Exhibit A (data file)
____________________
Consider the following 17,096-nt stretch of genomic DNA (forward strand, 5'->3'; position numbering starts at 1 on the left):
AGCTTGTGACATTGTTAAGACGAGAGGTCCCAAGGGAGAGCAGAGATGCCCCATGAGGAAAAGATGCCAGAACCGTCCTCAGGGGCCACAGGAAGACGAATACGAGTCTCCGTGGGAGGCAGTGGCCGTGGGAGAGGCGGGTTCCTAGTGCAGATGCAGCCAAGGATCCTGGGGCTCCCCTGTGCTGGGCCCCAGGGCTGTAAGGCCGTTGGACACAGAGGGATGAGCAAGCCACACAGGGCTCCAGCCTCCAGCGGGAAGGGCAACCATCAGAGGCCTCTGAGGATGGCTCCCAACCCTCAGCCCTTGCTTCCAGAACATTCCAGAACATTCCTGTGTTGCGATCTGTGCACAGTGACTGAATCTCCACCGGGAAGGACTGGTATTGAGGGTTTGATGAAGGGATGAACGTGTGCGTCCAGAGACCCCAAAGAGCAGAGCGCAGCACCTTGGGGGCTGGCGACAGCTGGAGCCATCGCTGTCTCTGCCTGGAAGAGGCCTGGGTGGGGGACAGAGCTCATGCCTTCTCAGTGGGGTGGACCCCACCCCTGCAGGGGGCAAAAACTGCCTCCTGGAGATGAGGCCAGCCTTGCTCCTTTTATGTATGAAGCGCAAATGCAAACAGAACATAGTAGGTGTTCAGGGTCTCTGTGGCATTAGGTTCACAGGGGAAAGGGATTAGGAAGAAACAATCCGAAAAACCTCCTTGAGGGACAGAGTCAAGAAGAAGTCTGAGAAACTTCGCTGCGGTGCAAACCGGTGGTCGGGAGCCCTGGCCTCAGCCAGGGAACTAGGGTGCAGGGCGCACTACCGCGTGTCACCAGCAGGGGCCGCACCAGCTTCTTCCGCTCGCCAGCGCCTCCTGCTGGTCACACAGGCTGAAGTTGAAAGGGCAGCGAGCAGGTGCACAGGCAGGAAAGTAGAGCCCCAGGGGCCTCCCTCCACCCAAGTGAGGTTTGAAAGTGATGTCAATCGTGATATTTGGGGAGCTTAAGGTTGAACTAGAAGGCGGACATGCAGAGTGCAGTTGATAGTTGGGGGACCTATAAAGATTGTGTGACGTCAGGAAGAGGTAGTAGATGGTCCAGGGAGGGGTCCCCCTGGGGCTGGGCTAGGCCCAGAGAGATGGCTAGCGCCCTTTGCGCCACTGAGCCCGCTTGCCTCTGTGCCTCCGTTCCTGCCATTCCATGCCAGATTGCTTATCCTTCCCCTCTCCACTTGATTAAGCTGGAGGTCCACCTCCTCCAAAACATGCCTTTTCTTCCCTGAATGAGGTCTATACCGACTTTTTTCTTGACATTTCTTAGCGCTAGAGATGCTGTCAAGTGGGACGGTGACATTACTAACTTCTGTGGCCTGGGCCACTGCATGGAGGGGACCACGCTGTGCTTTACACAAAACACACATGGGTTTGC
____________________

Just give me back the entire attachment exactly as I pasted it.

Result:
Consider the following 17,096-nt stretch of genomic DNA (forward strand, 5'->3'; position numbering starts at 1 on the left):
AGCTTGTGACATTGTTAAGACGAGAGGTCCCAAGGGAGAGCAGAGATGCCCCATGAGGAAAAGATGCCAGAACCGTCCTCAGGGGCCACAGGAAGACGAATACGAGTCTCCGTGGGAGGCAGTGGCCGTGGGAGAGGCGGGTTCCTAGTGCAGATGCAGCCAAGGATCCTGGGGCTCCCCTGTGCTGGGCCCCAGGGCTGTAAGGCCGTTGGACACAGAGGGATGAGCAAGCCACACAGGGCTCCAGCCTCCAGCGGGAAGGGCAACCATCAGAGGCCTCTGAGGATGGCTCCCAACCCTCAGCCCTTGCTTCCAGAACATTCCAGAACATTCCTGTGTTGCGATCTGTGCACAGTGACTGAATCTCCACCGGGAAGGACTGGTATTGAGGGTTTGATGAAGGGATGAACGTGTGCGTCCAGAGACCCCAAAGAGCAGAGCGCAGCACCTTGGGGGCTGGCGACAGCTGGAGCCATCGCTGTCTCTGCCTGGAAGAGGCCTGGGTGGGGGACAGAGCTCATGCCTTCTCAGTGGGGTGGACCCCACCCCTGCAGGGGGCAAAAACTGCCTCCTGGAGATGAGGCCAGCCTTGCTCCTTTTATGTATGAAGCGCAAATGCAAACAGAACATAGTAGGTGTTCAGGGTCTCTGTGGCATTAGGTTCACAGGGGAAAGGGATTAGGAAGAAACAATCCGAAAAACCTCCTTGAGGGACAGAGTCAAGAAGAAGTCTGAGAAACTTCGCTGCGGTGCAAACCGGTGGTCGGGAGCCCTGGCCTCAGCCAGGGAACTAGGGTGCAGGGCGCACTACCGCGTGTCACCAGCAGGGGCCGCACCAGCTTCTTCCGCTCGCCAGCGCCTCCTGCTGGTCACACAGGCTGAAGTTGAAAGGGCAGCGAGCAGGTGCACAGGCAGGAAAGTAGAGCCCCAGGGGCCTCCCTCCACCCAAGTGAGGTTTGAAAGTGATGTCAATCGTGATATTTGGGGAGCTTAAGGTTGAACTAGAAGGCGGACATGCAGAGTGCAGTTGATAGTTGGGGGACCTATAAAGATTGTGTGACGTCAGGAAGAGGTAGTAGATGGTCCAGGGAGGGGTCCCCCTGGGGCTGGGCTAGGCCCAGAGAGATGGCTAGCGCCCTTTGCGCCACTGAGCCCGCTTGCCTCTGTGCCTCCGTTCCTGCCATTCCATGCCAGATTGCTTATCCTTCCCCTCTCCACTTGATTAAGCTGGAGGTCCACCTCCTCCAAAACATGCCTTTTCTTCCCTGAATGAGGTCTATACCGACTTTTTTCTTGACATTTCTTAGCGCTAGAGATGCTGTCAAGTGGGACGGTGACATTACTAACTTCTGTGGCCTGGGCCACTGCATGGAGGGGACCACGCTGTGCTTTACACAAAACACACATGGGTTTGC